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America From Abroad : The 'Great Satan' Doesn't Look Quite So Bad to Iranians : In Tehran, there is little outright hostility toward the United States. Complaints against Washington are often addressed more in puzzlement and sorrow than in real anger.


TEHRAN — In the ruins of the southern Iranian border port of Khorramshahr, a young driver for the Islamic Guidance Ministry, dressed in polo shirt, jeans and sneakers, asked a visiting journalist his nationality the other day.

"American," came the reply. To underline this, the reporter, repeating the familiar chant of the revolutionary days of 1979-80, cracked: "Marg bar Shah (Death to the Shah), marg bar Amrika (Death to America)."

"No, no," responded the driver in good English. "America OK now, America OK."

If America is not exactly OK to all 55 million Iranians, the mood in the country is much softer toward the "Great Satan" than it was during the 10 years that the revolutionary Islamic leader, the Ayatollah Ruhollah Khomeini, held sway.

During two weeks of traveling between the capital of Tehran and various outposts on the long border with Iraq, little evidence surfaced of outright hostility toward Americans--or even America itself--among Iranians.

True, there was much lecturing and some hectoring on the subject; but often the complaints about the United States seemed delivered more in puzzlement and sorrow than anger.

In the northwestern mountain capital of Orumiyeh, an English-speaking, well-educated government official insisted: "President (Hashemi) Rafsanjani is trying to establish good relations with Western countries. But Washington doesn't want to have good relations with us. Why?"

Another official in the central provincial capital of Bakhtaran argued: "We want to reconstruct our country after eight years of war with Iraq. You helped Iraq during the war. And now you refuse to help us rebuild. Why? Why does America hate Iran?"

In Iranian Kurdistan, the mayor of Piranshahr asked: "The Americans are sending many supplies to the Kurds in Turkey but none to help the refugees here in Iran. Why is that?"

In this capital, Tehranis no longer pay any attention to the compound of the former U.S. Embassy, where 52 hostages were held for many of their 444 captive days in 1979-81 and anti-American slogans on the walls are weathered, almost forgotten.

But young Iranians in the capital--who seem to readily adopt American dress, listen to American music and drink Coca-Cola--add their complaints to the criticism of U.S. policy toward Iran: that the United States supported the dictator Saddam Hussein in Iraq's aggressive war against Iran from 1980-1988, that the United States has never bothered to apologize properly for shooting down an Iranian Airbus in 1988, after mistaking it for an attacking military aircraft, let alone pay indemnities, and that the United States still holds about $11 billion of Iranian frozen assets.

And many Iranians--like many Americans--are still confused over the much-criticized performance of the Reagan Administration in the Iran-Contra affair.

As Ali Sarafraz, deputy editor of the newspaper Resalaat, put it: "Iran cannot trust the United States. Even when Oliver North and his team came here for secret dealings, the U.S. sold Iran TOW (anti-tank) missiles that didn't work."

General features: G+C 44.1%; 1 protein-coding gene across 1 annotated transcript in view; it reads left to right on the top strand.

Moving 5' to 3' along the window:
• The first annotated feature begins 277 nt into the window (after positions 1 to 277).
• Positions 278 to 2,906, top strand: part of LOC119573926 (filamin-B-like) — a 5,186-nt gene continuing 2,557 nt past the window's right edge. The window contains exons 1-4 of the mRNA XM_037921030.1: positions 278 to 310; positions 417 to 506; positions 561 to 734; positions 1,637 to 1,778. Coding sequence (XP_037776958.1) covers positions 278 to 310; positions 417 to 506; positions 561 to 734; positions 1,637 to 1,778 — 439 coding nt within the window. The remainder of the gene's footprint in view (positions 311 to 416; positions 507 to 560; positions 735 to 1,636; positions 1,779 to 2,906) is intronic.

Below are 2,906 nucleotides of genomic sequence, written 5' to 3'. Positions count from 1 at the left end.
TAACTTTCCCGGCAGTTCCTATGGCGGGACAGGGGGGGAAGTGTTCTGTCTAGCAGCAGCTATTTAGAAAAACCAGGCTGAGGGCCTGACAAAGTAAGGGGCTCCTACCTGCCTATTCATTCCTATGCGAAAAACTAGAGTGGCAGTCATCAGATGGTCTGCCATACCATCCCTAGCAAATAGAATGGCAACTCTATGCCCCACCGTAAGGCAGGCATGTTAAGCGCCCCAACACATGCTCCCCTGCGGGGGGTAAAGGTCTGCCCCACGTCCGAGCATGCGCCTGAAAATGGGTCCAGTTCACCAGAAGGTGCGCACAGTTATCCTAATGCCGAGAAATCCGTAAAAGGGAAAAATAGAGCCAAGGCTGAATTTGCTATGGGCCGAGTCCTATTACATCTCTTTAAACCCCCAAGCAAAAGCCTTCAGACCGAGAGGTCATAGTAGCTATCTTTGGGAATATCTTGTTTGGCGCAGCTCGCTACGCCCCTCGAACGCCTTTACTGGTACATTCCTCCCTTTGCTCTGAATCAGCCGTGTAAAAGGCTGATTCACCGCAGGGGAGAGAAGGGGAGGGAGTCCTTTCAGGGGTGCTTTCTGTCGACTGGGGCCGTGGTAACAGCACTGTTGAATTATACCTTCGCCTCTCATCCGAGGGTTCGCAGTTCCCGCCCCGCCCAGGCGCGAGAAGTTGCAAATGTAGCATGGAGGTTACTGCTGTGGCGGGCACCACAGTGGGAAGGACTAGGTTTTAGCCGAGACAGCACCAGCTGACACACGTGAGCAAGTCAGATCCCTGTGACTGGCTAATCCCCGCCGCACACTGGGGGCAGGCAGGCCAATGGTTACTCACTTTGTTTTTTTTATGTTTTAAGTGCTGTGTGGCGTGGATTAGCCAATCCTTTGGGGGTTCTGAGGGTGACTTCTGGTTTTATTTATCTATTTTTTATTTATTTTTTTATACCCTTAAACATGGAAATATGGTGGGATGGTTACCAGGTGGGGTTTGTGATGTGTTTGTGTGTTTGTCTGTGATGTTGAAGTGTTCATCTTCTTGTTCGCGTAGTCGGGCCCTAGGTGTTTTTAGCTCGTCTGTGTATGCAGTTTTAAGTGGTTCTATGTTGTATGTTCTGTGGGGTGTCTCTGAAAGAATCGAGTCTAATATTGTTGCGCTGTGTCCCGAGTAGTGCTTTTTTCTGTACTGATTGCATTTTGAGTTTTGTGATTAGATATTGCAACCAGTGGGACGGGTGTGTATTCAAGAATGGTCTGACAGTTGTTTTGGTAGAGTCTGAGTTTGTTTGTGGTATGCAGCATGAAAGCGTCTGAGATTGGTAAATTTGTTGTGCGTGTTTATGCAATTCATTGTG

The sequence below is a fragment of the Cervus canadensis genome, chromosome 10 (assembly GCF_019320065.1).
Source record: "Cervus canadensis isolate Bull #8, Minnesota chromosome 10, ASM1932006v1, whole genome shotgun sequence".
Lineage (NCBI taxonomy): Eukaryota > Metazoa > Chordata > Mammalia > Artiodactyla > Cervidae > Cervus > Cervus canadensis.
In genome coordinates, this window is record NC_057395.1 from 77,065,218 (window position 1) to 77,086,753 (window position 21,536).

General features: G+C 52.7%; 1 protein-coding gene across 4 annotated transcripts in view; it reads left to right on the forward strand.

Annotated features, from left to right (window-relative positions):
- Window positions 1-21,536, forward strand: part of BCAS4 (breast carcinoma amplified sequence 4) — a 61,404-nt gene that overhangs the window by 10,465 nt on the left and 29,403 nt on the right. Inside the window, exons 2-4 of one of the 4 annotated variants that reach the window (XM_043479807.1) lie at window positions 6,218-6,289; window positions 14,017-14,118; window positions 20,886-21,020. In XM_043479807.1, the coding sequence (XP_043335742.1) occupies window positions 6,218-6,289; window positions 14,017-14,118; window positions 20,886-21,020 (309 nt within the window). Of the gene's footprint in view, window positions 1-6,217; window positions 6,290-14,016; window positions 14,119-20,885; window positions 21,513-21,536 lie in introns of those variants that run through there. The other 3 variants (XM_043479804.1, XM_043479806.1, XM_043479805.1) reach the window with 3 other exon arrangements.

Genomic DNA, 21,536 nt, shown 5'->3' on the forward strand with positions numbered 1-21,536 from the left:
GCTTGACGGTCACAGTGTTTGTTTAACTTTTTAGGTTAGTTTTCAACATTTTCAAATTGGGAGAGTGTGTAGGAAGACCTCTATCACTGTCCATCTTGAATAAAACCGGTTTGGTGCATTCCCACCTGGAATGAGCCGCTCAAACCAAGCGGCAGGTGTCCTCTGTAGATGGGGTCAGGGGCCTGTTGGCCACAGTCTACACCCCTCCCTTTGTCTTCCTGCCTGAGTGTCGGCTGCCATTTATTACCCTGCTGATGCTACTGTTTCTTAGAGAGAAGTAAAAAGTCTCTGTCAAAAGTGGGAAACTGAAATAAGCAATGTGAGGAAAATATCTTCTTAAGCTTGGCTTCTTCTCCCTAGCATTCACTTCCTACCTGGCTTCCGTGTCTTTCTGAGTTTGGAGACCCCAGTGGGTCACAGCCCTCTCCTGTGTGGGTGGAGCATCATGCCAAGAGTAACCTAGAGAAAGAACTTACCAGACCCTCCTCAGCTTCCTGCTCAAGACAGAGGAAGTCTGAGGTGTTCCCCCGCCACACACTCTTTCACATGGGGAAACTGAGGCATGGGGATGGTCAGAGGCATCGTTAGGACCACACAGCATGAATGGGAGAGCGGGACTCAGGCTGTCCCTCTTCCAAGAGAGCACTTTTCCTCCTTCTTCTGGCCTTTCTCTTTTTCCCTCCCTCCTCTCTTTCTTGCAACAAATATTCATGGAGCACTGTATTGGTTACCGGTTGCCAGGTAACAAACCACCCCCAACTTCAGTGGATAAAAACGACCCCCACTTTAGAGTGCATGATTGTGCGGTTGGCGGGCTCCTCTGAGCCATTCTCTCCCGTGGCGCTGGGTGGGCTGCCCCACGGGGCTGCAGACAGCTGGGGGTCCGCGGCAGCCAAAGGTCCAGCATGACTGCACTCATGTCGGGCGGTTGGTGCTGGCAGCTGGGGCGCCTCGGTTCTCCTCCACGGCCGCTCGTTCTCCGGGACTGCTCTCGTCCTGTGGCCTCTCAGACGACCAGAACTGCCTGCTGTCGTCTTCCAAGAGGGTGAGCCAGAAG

On the other hand, even thoughtful Iranians seem never to have realized the depth of anger that was engendered among Americans by the seizure of the hostages at the U.S. Embassy. Nor the bitterness Americans feel because six of their countrymen are now being held captive by pro-Iranian militants in Lebanon.

When an American brings up this delicate subject, the answers are invariably defensive: The United States aided and abetted the Savak secret police torturers during the time of Shah Mohammed Reza Pahlavi--and that's that. No one seems prepared to admit the injustice and abhorrence of holding innocent American hostages.

Iranian reluctance to recognize that hostage-holding is beyond the pale of civilized international behavior today colors and constricts relations between Tehran and Washington.

In Washington's view, the chief impediment to improved relations with Tehran is the fact that 11 Western hostages--including the six Americans--are being held in Lebanon.

Further, U.S. officials and some Western diplomats here believe that the Iranian government holds the key to releasing those hostages from their captors in Lebanon.

Foreign Minister Ali Akbar Velayati almost admitted as much recently when he talked about the need for the United States to force Israel to release hundreds of Lebanese prisoners they are holding as a condition for the freeing of the Western hostages.

Diplomatic sources here believe that a recent, secret mission of National Security Adviser Brent Scowcroft to the Middle East was to arrange a complicated swap that would have included the release of the hostages--but which somehow fell through.

That deal might be resurrected, observers here believe, since Rafsanjani realizes the need to seek foreign investment to rebuild Iran's ailing economy. And the United States and Britain will urge Western nations not to do business with him until there is movement on the hostage issue.

"What confuses U.S.-Iranian relations," observed a Middle Eastern ambassador here, "is the different American and Iranian way of looking at things. Iranians are by nature traders and see nothing much wrong in taking hostages to trade if they feel the injured party--a practice that most Americans find abhorrent. But Iran wants a quid pro quo for the hostages.

"President Rafsanjani obviously wants to restore good relations with the West--and even with the U.S.--despite the criticism he could get from the radical fundamentalists. But this won't happen until the central issue of the hostages and the blocked funds is resolved."

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